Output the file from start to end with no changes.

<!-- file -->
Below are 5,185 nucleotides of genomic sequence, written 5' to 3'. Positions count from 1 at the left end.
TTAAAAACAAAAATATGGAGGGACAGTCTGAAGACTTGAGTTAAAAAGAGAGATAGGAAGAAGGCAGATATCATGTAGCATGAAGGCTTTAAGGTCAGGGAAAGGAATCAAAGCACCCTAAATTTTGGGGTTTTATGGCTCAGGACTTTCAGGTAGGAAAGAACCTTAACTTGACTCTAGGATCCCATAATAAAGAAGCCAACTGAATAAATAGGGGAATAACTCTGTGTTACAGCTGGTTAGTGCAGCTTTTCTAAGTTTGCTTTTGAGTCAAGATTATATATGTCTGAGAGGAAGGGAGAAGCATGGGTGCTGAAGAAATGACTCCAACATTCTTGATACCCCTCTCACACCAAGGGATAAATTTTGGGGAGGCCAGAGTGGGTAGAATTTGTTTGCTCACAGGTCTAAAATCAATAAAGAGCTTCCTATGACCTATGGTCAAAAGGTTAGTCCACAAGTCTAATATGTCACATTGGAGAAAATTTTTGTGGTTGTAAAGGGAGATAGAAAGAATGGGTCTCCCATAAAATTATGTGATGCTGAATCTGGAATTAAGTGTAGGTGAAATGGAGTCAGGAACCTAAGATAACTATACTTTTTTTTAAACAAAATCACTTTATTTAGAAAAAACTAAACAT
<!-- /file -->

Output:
Below are 5,185 nucleotides of genomic sequence, written 5' to 3'. Positions count from 1 at the left end.
TTAAAAACAAAAATATGGAGGGACAGTCTGAAGACTTGAGTTAAAAAGAGAGATAGGAAGAAGGCAGATATCATGTAGCATGAAGGCTTTAAGGTCAGGGAAAGGAATCAAAGCACCCTAAATTTTGGGGTTTTATGGCTCAGGACTTTCAGGTAGGAAAGAACCTTAACTTGACTCTAGGATCCCATAATAAAGAAGCCAACTGAATAAATAGGGGAATAACTCTGTGTTACAGCTGGTTAGTGCAGCTTTTCTAAGTTTGCTTTTGAGTCAAGATTATATATGTCTGAGAGGAAGGGAGAAGCATGGGTGCTGAAGAAATGACTCCAACATTCTTGATACCCCTCTCACACCAAGGGATAAATTTTGGGGAGGCCAGAGTGGGTAGAATTTGTTTGCTCACAGGTCTAAAATCAATAAAGAGCTTCCTATGACCTATGGTCAAAAGGTTAGTCCACAAGTCTAATATGTCACATTGGAGAAAATTTTTGTGGTTGTAAAGGGAGATAGAAAGAATGGGTCTCCCATAAAATTATGTGATGCTGAATCTGGAATTAAGTGTAGGTGAAATGGAGTCAGGAACCTAAGATAACTATACTTTTTTTTAAACAAAATCACTTTATTTAGAAAAAACTAAACAT